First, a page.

What is cellulose insulation? It's green but is it any good?

cellulose insulation installation
(Image credit: Thermofloc)

Do you know what cellulose insulation is and how it works? If not, our guide is here to give you everything you need to know in order to decide whether this is the right option for you.

We sort of know instinctively that paper is a good insulator but the idea of using it as a home insulation would probably seem unusual to most of us. Cellulose insulation is essentially shredded paper and has been used to keep homes insulated since the 1950s in the US (and 1970s in the UK). 

It is arguably considered to be one of, if not the, most environmentally friendly insulation materials available. It is at least as good an insulator as mineral wool or all the natural insulators, so why have we not heard more about it? 

What is cellulose insulation?

Typically around 85% of cellulose insulation is recycled paper (mostly newspaper) and cardboard that has been processed to produce a soft fibre. The remaining 15% is formed of organic compounds, which are a necessary addition in order to make
the material unattractive to rodents and pests and fire retardant. 

Manufacturing is a fairly simple process as nothing has to be actually ‘made’. The raw material is simply waste paper, which is first shredded then pulverised to reduce it to fibres. During this process, boric acid and ammonium sulphate are typically added. The simplicity of the manufacturing process means it requires very little energy — it actually uses less energy than the manufacture of any other type of insulation material, which has the added benefit of less CO2 being produced. At the end of its life, cellulose insulation is fully biodegradable or can be recovered and used to make other things, like road construction material and building blocks.  This makes it a great choice for those looking for eco insulation options. 

cellulose insulation installation

Thermofloc insulation pellets are 3-8mm in size and installing them in a floor requires a sub-floor construction, which can be created quickly and easily.  (Image credit: Thermofloc)

Is cellulose insulation safe?

Obviously paper could present a significant fire risk. The reason why the non-toxic compounds boric acid or ammonia sulphate are added, which make it fire retardant and safe for use around light fixtures. Adding these compounds to the material means it will only smoulder and does not fuel any fire. This is a little like wood fibre insulation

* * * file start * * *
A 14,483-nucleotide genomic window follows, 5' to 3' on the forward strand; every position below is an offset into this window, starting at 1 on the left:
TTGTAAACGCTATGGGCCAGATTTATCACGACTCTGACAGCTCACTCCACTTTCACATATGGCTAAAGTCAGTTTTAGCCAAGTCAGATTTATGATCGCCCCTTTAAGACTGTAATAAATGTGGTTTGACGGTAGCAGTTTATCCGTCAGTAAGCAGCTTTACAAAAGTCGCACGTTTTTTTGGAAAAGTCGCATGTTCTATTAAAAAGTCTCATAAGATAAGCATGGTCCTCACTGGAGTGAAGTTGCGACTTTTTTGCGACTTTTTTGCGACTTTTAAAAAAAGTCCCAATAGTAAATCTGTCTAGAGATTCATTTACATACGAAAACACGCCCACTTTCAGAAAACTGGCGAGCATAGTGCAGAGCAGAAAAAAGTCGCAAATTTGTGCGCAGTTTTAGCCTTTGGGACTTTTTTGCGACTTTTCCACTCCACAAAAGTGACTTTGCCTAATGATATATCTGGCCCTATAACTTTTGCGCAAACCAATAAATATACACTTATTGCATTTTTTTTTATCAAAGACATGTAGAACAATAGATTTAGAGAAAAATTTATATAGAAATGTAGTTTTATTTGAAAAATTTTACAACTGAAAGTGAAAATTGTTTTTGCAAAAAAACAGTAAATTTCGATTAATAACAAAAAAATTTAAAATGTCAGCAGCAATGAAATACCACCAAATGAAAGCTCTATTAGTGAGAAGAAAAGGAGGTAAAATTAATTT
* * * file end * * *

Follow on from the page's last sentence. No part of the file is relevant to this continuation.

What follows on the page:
As with all insulation products, cellulose has to comply with the Euro Class C or British Standards BS 476 or BS 5803 to ensure their fire resistance. In addition, the compounds used to ensure this and its resistance to mould, rodents and other pests, are naturally occurring and harmless to people. So the answer to the question is yes, it is entirely safe. 

Can you only use cellulose insulation for walls?

The two main UK manufacturers are Warmcell and Thermofloc, who both offer products for walls and loft. In addition, Thermofloc also produces a pellet-form product with high bulk weight – meaning greater density – which allows it to be used on ground floor construction on top of the concrete slab, under a timber sheet. 

For horizontal applications like lofts, loose-fill cellulose is simply tipped out onto the surface and spread by hand to the desired thickness. A simple DIY task. For vertical applications, such as when insulating a wall, installation is by one of two methods. It is commonly used in timber frame construction where it can be moistened with a little water and sprayed onto open panels and held in place with a timber sheet and/or plasterboard. Cellulose can absorb up to 30% of its own weight in water without loss of insulation performance, the amount of water used for this method is trivial and it will quickly dry out.

Cellulose can also be blown into closed panels. A hole is cut in the top of the panel, a large diameter hose attached and the fibres literally blown into the panel. Cellulose naturally forms itself around any obstructions – pipes, cables, plug sockets, etc – ensuring there are no cold bridges. 

Both methods can be used for sloping roof insulation, with a breathable membrane like Tyvek Housewrap or similar to hold it all in place. The membrane is installed first for blown-in installation or after if the insulation is sprayed in. Both of these methods need specialist equipment and require a thorough understanding of how to do the job. Although the machinery needed is readily available